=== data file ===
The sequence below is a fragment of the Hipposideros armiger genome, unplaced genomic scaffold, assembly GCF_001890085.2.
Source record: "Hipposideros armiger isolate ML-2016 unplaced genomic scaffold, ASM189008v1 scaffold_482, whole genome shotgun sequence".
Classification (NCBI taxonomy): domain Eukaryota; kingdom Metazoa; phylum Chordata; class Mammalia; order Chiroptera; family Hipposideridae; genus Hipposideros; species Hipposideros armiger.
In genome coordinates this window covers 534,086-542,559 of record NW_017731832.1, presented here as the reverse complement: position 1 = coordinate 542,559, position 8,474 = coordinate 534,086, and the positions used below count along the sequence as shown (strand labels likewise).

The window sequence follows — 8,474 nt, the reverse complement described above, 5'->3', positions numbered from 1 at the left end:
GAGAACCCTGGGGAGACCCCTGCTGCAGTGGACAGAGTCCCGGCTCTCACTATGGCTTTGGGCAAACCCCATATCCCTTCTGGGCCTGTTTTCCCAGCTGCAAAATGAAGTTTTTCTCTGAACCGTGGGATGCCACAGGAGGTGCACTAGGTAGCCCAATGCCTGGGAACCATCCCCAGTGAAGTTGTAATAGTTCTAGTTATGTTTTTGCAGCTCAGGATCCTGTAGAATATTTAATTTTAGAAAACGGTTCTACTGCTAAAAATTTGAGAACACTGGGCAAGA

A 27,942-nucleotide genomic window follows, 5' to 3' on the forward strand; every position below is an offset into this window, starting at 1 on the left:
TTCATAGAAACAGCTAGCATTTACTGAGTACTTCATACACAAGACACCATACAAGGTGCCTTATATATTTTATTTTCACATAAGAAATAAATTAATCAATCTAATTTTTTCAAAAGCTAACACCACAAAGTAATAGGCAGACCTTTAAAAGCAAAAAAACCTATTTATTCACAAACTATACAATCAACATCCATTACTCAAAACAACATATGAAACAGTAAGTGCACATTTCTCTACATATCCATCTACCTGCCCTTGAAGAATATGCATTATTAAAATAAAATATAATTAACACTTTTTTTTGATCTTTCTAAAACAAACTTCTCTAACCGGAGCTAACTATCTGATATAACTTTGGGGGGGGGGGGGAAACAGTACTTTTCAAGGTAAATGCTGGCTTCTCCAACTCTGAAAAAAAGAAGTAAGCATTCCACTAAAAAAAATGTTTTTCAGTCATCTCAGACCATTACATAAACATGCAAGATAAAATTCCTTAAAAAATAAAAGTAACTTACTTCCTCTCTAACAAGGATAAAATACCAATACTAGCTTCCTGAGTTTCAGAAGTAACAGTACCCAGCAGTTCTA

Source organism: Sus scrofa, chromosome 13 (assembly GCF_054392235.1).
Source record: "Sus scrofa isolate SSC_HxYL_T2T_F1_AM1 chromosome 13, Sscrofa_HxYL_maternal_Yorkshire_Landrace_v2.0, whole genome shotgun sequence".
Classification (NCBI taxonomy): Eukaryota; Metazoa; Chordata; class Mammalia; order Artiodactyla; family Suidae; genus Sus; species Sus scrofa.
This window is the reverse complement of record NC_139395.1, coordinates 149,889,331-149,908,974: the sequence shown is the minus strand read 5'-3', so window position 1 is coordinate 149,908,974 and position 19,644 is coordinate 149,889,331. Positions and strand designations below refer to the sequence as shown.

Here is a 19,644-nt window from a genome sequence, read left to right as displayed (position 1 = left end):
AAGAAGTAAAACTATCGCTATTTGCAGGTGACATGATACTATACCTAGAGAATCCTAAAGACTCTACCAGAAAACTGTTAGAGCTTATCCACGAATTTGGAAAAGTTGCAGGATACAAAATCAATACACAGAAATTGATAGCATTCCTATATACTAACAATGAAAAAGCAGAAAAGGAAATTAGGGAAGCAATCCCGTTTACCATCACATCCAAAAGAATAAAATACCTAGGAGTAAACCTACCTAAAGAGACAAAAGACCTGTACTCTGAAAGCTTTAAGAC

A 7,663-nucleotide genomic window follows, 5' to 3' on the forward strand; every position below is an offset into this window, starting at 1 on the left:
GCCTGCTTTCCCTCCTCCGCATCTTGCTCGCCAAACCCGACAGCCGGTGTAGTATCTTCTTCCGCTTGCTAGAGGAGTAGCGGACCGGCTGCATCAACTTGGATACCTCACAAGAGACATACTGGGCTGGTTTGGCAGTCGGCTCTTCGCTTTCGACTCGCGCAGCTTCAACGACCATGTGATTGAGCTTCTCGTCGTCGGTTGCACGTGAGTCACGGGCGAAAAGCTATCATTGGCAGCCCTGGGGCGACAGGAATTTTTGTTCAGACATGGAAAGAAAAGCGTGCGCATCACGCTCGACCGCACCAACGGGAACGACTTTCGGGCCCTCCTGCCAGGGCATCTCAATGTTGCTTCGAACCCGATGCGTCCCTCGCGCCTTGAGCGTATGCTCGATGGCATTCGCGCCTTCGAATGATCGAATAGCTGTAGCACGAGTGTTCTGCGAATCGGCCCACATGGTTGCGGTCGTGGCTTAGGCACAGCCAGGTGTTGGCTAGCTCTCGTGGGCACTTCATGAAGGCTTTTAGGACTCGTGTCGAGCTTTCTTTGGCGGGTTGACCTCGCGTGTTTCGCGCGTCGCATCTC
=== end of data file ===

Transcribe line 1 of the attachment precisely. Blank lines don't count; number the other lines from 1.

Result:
The sequence below is a fragment of the Hipposideros armiger genome, unplaced genomic scaffold, assembly GCF_001890085.2.